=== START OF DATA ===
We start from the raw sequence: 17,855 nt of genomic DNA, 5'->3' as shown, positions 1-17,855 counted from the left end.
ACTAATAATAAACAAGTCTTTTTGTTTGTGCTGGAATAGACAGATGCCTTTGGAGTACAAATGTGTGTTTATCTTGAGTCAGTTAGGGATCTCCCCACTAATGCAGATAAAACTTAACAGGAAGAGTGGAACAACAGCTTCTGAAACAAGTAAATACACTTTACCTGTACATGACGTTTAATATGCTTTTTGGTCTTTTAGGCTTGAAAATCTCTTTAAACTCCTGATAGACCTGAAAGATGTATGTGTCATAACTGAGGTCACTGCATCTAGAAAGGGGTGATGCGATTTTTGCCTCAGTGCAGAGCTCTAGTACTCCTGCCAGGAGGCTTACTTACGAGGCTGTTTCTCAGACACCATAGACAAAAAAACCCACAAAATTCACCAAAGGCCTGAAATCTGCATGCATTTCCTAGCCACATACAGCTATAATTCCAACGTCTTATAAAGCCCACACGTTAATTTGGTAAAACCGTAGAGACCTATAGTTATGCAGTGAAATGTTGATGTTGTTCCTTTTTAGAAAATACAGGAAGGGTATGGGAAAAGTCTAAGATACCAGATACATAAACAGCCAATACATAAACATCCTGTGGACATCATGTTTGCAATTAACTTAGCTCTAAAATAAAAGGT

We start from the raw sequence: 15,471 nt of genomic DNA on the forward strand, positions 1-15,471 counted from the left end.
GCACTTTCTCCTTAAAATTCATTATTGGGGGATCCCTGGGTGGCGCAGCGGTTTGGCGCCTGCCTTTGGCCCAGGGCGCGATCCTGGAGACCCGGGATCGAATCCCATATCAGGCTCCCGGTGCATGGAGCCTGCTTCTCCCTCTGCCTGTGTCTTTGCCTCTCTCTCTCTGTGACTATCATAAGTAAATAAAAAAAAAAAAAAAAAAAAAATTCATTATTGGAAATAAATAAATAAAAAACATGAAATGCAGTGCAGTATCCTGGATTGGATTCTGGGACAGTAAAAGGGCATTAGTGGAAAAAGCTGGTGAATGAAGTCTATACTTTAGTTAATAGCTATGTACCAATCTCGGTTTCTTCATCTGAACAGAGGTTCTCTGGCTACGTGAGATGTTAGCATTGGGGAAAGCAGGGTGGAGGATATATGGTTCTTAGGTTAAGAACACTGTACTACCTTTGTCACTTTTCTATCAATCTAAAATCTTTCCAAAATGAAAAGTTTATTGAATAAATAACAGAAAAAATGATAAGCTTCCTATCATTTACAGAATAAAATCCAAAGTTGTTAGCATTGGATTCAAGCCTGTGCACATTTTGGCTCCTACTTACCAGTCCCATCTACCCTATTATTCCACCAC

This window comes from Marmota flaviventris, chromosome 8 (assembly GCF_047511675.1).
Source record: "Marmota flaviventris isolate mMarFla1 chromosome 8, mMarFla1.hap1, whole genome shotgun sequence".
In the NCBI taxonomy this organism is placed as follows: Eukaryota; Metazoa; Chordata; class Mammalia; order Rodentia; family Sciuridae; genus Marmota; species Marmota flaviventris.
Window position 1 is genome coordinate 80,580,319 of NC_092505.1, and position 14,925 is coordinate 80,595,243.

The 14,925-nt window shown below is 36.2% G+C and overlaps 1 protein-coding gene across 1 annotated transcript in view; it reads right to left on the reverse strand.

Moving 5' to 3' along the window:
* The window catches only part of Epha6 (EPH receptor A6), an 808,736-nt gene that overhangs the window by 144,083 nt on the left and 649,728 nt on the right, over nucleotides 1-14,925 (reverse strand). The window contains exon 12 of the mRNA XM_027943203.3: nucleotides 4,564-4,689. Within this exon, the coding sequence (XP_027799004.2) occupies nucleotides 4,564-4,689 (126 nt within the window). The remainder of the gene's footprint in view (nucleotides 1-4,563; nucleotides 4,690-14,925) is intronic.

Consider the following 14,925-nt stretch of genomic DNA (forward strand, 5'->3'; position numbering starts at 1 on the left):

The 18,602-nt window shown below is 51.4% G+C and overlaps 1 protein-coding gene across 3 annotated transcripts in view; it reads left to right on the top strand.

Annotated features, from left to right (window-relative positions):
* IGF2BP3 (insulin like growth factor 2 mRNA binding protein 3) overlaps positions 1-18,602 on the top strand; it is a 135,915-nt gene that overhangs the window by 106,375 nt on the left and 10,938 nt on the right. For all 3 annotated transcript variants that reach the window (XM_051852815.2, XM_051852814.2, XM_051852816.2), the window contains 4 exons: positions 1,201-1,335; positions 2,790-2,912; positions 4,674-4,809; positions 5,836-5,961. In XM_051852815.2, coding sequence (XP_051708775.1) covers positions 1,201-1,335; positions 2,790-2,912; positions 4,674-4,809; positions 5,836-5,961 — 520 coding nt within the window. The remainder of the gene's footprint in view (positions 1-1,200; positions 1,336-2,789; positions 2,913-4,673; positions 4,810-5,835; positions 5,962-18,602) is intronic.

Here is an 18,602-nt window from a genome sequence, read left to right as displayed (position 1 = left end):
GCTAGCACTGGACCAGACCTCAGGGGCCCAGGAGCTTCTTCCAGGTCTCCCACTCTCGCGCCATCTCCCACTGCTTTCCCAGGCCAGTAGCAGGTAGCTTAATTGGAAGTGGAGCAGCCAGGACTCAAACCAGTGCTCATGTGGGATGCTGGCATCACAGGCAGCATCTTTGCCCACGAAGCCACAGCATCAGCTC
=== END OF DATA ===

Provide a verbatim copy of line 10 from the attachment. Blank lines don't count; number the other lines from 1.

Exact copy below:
Moving 5' to 3' along the window: